Songs of Sephardim: Timeless Tunes and Tefillot

Congregation Shaare Zion on Ocean Parkway in Brooklyn, N.Y.

The hazzan stands by the amud in the center of the Knesset surrounded by his two somchim, who assist him during designated parts of the prayers. Like Moshe Rabbeinu, Aharon HaKohen and Chur, who entreated the Heavens for mercy during the battle against Amalek in the wilderness, the trio lead their congregation as they petition on High for the upcoming year.

Their voices ring out in the tunes of yore, evoking emotions and tears of those gathered. The words, the melodies and the sentiments remain the same as they have been for centuries, as the individuals gathered are aroused to storm the Heavens and beseech the Alm-ghty for His honor, for Klal Yisrael and all their personal needs.

Rabbi Moshe Mustacchi.

RABBI MOSHE MUSTACCHI is a young Rabbi who serves the Sephardic community of Brooklyn, New York, in many capacities, including teaching keriah (Hebrew reading according to the Syrian mesorah) in Magen David Yeshiva, performing britot as a mohel, and acting as a shohet. During the year, he is the hazzan each Shabbat at the vatikin minyan in Congregation Shaare Zion, the flagship shul of the Syrian community on Ocean Parkway. For the Yamim Nora’im, he has served as hazzan in the Madison Torah Center, the Avenue O Synagogue, and other Sephardic shuls. “If I am asked to blow the shofar, I will serve as hazzan for Shaharit, since it is difficult to lead Mussaf if you have to blow as well. Otherwise, I am the hazzan for Mussaf.” Rabbi Mustacchi shared with me some of the rich heritage of his community, which sheds light on the customs practiced by Jews of Sephardic descent worldwide for centuries.


Hatarat Nedarim

Preparations for the holidays among Sephardic Jews begin long before Rosh Hashanah. Many may be aware that the minhag of Sephardim is to recite Selihot for the entire Elul (although they do not blow the shofar in Elul). However, the avodah actually begins several days prior to Rosh Hodesh Elul. “According to the Zohar, one who has nedarim, or vows, is despised by Hashem, as he is rejected and his prayers are not accepted for 40 days,” Rabbi Mustacchi explains. “For this reason, we begin the first of several hatarat nedarim, the annulment of vows, on 19 or 20 Av, which is 40 days before Rosh Hashanah. Often, this is performed after Arbit on Motzoei Shabbat before this date, when the people are gathered in their shuls. Some repeat this on Rosh Hodesh Elul, which is 40 days before Kippur (as the Syrian Jews call Yom Kippur), and again on Motzoei Shabbatot before Rosh Hashanah and before Kippur, also when the people are gathered together after Arbit.”

Arbit on Rosh Hashanah

Exterior of Congregation Har Halebanon on Avenue S in Brooklyn, N.Y.

The special tefillot of Rosh Hashanah begin with the piyyut of Ahot Ketanah, which is recited by everyone together after Minhah of Erev Rosh Hashanah. “This is a very meaningful piyut, and according to the minhag of the Syrians, everyone recites it together led by the hazzan,” Rabbi Mustacchi explains. “However, the minhag of the Yerushalmi Sephardim is different, as each stanza is led by a different person.”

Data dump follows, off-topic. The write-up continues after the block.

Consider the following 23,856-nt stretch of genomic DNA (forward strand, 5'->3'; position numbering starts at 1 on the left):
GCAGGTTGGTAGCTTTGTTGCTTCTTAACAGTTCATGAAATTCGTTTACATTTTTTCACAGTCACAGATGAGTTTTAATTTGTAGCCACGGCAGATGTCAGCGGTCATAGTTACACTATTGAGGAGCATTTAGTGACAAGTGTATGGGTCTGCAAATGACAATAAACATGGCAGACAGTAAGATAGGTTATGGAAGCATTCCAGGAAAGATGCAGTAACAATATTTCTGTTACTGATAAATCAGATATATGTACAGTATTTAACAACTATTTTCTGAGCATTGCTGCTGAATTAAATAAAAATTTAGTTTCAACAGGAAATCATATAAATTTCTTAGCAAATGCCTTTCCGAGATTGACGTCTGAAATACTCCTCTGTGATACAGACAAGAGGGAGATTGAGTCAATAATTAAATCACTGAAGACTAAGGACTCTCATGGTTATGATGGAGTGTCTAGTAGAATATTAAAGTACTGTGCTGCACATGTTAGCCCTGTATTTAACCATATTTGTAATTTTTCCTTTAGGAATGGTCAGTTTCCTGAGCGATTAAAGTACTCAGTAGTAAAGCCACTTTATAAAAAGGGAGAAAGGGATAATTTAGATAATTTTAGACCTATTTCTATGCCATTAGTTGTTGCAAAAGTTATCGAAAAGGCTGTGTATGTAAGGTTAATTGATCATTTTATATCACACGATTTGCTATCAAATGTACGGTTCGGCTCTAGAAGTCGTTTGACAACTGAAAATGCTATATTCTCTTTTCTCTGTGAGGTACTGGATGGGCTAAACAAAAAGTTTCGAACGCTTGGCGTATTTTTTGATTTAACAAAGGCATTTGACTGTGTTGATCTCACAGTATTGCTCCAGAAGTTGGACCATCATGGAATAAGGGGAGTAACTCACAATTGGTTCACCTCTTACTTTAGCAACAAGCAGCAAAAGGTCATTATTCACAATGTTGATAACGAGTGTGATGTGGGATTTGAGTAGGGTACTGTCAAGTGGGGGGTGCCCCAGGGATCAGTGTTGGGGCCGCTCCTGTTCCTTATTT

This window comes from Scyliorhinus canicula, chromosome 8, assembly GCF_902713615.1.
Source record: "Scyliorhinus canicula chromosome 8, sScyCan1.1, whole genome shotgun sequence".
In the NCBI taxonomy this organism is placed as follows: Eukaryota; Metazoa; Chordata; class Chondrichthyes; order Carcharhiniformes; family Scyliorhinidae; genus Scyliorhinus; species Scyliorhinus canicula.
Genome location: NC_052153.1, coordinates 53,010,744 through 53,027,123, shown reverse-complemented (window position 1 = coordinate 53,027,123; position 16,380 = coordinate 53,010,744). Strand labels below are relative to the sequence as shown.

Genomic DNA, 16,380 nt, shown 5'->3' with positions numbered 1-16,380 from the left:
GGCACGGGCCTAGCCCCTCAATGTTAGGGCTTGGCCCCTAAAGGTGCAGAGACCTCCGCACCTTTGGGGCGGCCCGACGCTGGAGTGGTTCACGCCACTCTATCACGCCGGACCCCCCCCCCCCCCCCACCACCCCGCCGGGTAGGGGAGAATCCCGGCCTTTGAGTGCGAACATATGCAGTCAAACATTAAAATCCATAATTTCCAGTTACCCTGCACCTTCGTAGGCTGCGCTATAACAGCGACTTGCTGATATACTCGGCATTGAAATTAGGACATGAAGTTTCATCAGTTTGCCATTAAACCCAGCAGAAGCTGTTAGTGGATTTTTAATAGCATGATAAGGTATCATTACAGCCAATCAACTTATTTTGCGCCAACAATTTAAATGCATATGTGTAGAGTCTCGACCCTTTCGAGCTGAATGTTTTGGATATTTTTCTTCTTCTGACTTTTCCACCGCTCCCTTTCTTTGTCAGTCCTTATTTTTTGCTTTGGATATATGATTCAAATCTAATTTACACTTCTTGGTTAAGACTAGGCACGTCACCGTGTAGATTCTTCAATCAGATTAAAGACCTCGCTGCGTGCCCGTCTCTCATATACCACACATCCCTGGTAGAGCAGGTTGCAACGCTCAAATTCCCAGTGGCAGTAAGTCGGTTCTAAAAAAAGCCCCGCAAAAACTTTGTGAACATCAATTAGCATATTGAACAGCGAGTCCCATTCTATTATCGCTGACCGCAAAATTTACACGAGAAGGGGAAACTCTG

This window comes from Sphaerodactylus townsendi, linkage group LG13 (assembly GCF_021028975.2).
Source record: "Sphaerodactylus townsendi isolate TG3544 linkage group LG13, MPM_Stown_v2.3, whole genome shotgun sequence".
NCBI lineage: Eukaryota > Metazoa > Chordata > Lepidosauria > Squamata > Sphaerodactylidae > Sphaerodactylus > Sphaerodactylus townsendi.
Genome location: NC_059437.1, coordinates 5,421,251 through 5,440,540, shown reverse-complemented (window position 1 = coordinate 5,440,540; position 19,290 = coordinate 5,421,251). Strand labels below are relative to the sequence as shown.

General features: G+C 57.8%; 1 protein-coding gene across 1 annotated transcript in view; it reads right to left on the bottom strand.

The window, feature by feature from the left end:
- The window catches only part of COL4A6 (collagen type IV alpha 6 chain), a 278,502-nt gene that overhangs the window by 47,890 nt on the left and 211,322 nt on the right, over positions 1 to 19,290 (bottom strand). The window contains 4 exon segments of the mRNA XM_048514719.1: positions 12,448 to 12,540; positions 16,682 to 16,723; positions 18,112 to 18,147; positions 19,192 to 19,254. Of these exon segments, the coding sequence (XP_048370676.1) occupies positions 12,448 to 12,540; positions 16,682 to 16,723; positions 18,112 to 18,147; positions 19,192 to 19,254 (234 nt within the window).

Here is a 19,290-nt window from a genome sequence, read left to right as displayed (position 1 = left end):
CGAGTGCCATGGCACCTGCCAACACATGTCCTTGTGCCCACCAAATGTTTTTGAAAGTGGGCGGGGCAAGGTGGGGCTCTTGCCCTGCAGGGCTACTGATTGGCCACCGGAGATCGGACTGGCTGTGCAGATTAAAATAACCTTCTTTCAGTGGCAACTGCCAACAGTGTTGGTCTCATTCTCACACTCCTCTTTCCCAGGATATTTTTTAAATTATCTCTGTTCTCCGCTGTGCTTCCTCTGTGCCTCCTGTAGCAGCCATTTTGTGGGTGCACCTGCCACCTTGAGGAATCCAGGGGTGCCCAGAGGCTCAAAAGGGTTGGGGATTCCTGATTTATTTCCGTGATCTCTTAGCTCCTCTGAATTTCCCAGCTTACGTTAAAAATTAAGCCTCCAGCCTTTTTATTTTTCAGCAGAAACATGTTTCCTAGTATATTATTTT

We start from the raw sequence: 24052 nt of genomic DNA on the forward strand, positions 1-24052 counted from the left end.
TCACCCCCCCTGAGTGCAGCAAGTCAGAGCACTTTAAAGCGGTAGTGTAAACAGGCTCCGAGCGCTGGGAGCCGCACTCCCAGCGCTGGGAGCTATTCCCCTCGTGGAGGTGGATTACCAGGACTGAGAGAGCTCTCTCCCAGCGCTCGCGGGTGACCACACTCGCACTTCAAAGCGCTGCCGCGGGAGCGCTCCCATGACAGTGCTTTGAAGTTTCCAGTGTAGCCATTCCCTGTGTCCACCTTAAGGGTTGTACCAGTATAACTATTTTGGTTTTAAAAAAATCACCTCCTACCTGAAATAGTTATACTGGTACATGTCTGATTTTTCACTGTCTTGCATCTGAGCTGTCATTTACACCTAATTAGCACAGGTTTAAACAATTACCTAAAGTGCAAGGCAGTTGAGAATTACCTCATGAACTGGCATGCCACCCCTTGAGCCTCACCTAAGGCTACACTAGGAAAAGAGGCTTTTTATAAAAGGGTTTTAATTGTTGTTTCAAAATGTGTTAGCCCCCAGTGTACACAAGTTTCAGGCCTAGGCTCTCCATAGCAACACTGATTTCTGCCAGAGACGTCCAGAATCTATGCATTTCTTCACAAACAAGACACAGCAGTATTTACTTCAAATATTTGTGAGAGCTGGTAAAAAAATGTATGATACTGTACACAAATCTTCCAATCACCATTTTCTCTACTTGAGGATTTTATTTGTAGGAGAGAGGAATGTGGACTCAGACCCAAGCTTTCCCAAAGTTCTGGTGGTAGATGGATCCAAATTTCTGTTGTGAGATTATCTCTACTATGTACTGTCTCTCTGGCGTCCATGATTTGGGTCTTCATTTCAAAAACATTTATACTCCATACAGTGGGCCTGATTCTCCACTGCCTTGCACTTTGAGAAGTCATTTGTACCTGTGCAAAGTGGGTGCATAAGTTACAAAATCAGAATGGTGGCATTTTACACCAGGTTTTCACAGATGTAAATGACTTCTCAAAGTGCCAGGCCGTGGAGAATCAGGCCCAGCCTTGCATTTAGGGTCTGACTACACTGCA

There are no other piyyutim recited during Arbit on Rosh Hashanah, but after the Amidah, the congregation prays for parnassah by opening the heichal (aron kodesh) and reciting perek 24 of Tehillim, which is also said by many Ashkenazim.

“Sephardim have the custom that when we say Tehillim, we chant it in unison, unlike many Ashkenazic kehillot where it is said responsively,” adds Rabbi Mustacchi. “In addition, we say this perek of Tehillim to pray for parnassah after each tefillah, unlike Ashkenazim who say it only after Arbit.”

While Ashkenazim greet each other on the night of Rosh Hashanah with the blessing of “L’shanah tovah tikaseivu,” the Sephardic custom is to offer the blessing of “Tizku l’shanim rabot — may you merit many years,” to which the recipient replies, “Ne’imot v’tovot — sweet and good.”


The custom of many Sephardim is to awaken before alot hashahar (the first beam of morning light) and begin prayers at the earliest permissible time. The reason is based on the Yerushalmi that states: “One who sleeps on Rosh Hashanah, his mazal slumbers,” i.e., the Malachim who protect him will “sleep” as well, and he will be left defenseless. Therefore, many pray Vatikin, where they begin Shaharit by alot hashahar and start the Amidah by hanes hahamah (sunrise).

There are many distinctions between the Ashkenazic rites on Rosh Hashanah and those of the Sephardim. While the piyutim of the Ashkenazim contain many written by the paytan Rabi Elazar Hakalir, those recited by the Sephardim were authored by various Rishonim, including Rabi Avraham ibn Ezra, Rabi Yehudah HaLevi, and Rabi Shlomo ibn Gabirol. In addition, while most Ashkenazim recite piyutim during chazaras hashatz, Sephardim generally avoid saying piyutim during the Hazarah and will say their piyutim either beforehand or afterward.

For each day of Rosh Hashanah there are two designated piyutim said at Shaharit; most kehillot recite these before Baruch She’amar, while some wait until after the Hazarah of the Amidah.

The hazzan usually begins leading the prayers when they say Ki LaHashem Hameluchah before Nishmat. “There are special tunes for the hazzan for Nishmat and, for the Syrians, he sings the Kaddish with a designated tune,” says Rabbi Mustacchi. “In the Egyptian kehillot, the hazzan may have a choice of several traditional holiday tunes to use. However, the Syrians are particular about this, and the hazzan would never veer away from the specific tune.”